A Star's Activism, on Screen and Off
Martin Sheen's causes have made the past nine years the `most difficult and happy' of his life. FILM: INTERVIEW
MARTIN SHEEN careened around the freeways in his 4-wheel drive Land Cruiser looking for the Los Angeles General Hospital. He wanted to visit a man who had been nearly killed by Los Angeles Raiders football fans while he walked through their rooting section shouting support for the Pittsburgh Steelers. ``I really love football,'' said Mr. Sheen as he drove off the Santa Monica freeway. ``I would hate for American fans to become like England's soccer hooligans. I admired that guy's guts for going right into the Raiders' section and not caring about the consequences.''
Sheen found the room of Steeler fan Paul Albreicht and tried talking to him. But Mr. Albreicht wouldn't realize Sheen had visited until he woke up later and found an autographed photo.
But all the nurses and doctors in the ward certainly knew Sheen was there. As word spread down the corridors, the staff lined up to get autographs - and he signed every one.
At age 50, Sheen still sets hearts athrob. With a full shock of hair and an athletic physique, he exudes perpetual Hollywood good looks.
It was a typical day for Sheen. Earlier he had donated his time for two TV spots to help the homeless. Later he visited a friend to urge him to act in Sheen's next movie project.
Sheen keeps a busy schedule of moviemaking and political activism. After years of personal tumult, Sheen has finally found peace by combining the two.
Driven by strong Christian beliefs, Sheen discovered a sense of community in the movement for peace and social justice.
`I DON'T stop being an actor when I attend a demonstration,'' says Sheen. ``I don't stop being an activist when I go to work as an actor.''
Sheen was not always at peace with himself. Son of a Spanish factory worker father and Irish mother who died when he was 11, Sheen's real name is Ramon Estevez. Growing up poor, he worked as a golf caddie in Dayton, Ohio, from age nine to 18.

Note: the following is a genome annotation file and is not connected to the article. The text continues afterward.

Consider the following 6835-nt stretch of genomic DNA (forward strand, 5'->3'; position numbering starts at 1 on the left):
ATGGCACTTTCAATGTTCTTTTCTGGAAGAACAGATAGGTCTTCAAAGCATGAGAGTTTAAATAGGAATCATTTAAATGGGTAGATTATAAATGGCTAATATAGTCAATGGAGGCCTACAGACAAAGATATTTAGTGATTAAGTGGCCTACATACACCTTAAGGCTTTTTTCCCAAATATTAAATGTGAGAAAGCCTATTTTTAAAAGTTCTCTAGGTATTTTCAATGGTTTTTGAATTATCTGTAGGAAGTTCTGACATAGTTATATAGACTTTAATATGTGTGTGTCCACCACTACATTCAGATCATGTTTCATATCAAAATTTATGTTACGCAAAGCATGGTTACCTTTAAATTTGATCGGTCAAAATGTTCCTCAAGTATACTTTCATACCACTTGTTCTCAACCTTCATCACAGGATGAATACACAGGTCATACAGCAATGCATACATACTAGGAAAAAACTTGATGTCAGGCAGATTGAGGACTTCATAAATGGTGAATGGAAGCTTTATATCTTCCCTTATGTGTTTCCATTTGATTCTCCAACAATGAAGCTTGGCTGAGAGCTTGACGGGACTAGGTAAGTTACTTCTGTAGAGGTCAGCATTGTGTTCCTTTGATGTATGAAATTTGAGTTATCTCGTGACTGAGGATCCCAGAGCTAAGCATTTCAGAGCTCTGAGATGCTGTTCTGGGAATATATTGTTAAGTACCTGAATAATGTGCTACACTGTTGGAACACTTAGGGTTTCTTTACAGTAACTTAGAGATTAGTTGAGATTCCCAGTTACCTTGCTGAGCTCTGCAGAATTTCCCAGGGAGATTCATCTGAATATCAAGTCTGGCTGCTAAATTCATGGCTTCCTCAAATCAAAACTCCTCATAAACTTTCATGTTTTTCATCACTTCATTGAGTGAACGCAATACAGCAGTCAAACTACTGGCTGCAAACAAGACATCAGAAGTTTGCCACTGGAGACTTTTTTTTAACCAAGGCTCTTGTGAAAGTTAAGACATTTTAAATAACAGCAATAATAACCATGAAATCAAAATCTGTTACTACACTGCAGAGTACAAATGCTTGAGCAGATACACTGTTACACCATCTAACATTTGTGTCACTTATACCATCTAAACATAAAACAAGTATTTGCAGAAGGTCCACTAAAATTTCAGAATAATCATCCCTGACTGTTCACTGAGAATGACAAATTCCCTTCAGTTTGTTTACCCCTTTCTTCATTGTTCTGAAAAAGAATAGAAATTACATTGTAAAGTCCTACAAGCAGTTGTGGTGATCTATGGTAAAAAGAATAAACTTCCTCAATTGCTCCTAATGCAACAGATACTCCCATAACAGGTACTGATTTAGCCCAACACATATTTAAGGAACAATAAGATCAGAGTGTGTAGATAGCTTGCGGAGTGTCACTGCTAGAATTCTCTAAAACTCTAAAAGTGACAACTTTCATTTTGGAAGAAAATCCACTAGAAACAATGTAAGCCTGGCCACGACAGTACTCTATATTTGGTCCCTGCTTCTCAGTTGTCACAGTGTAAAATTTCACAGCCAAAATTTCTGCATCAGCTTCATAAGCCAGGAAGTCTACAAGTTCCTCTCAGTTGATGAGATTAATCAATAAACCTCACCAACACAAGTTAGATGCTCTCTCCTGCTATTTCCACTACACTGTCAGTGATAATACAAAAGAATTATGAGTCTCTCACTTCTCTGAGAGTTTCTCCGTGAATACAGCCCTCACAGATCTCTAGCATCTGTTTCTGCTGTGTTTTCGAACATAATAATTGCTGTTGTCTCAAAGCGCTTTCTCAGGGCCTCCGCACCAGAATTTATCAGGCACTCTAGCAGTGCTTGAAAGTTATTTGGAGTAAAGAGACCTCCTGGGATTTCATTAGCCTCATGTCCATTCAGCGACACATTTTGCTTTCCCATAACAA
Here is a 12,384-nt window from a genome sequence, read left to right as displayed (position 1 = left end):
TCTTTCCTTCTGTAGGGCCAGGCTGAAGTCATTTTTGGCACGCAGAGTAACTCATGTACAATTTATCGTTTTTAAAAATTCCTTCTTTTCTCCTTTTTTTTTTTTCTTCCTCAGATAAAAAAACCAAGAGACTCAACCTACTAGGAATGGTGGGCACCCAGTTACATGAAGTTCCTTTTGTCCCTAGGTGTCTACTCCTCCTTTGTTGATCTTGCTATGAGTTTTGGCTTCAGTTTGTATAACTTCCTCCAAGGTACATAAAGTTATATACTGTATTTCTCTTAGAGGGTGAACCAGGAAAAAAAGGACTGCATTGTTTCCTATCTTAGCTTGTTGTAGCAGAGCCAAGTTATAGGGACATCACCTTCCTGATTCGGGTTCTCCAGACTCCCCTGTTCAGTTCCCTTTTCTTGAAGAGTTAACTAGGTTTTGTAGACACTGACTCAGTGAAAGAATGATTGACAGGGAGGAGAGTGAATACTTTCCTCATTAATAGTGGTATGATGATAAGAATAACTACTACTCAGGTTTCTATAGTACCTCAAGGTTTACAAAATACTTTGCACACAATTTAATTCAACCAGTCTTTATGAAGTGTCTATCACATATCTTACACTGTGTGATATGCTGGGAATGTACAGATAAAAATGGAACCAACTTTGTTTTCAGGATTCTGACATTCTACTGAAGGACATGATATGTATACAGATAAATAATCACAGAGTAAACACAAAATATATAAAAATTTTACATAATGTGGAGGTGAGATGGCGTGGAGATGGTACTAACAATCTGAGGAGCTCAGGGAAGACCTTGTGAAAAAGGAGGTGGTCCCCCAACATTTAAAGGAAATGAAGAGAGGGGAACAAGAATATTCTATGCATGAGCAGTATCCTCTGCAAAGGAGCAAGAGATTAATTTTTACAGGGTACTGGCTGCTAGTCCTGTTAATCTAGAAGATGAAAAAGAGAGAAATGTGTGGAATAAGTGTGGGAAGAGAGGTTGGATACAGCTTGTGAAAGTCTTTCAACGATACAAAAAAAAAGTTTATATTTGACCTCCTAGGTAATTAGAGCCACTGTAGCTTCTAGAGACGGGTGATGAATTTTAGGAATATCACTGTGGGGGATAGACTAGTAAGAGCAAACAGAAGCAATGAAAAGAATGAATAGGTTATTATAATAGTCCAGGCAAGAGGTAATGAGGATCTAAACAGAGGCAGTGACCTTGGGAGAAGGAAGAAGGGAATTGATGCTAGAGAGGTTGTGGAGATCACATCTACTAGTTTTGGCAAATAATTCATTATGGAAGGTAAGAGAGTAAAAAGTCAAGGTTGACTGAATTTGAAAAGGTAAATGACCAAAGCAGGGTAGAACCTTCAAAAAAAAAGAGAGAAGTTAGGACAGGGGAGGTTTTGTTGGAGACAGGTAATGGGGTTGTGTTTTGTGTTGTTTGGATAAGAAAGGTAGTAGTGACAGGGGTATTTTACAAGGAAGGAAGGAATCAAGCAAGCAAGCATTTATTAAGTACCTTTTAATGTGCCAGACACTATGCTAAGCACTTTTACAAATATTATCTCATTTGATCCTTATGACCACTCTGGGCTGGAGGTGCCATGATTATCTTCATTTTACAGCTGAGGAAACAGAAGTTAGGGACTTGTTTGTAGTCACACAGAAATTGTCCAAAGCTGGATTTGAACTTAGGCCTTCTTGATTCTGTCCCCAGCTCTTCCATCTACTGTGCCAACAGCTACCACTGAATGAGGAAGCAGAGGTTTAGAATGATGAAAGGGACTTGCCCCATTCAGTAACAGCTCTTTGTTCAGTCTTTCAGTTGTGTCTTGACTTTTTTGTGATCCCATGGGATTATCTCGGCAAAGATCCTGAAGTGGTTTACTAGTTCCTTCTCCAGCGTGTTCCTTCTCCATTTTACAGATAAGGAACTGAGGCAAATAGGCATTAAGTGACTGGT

``I learned a lot of respect for the game [of golf],'' he reminisces, ``and very little respect for the rich.''
With nothing but high school acting experience, Sheen moved to New York hoping to get into theater. He changed his name to Sheen.
``If I wanted to work commercially,'' says Sheen, looking back on those years, ``I [thought I] had better get a name people could pronounce and connect with...''
Sheen now regrets the decision. When his children became actors years later, he urged them all to use the family name. Emilio, Ramon and daughter Rene all use Estevez (pronounced es-TEH-vez).
``Charlie (Sheen's) real name is Carlos Estevez,'' says Sheen. ``I wish he had used his name, but that's his business. I don't love him any less.''
Sheen's first big Hollywood success came with ``Badlands,'' a 1974 film which is also one of his favorites. He played a James Dean-esque loner who goes on a kidnapping and killing spree in the Dakotas.
Playing opposite a very young Sissy Spacek, Sheen exuded a power and fury that marked him for stardom.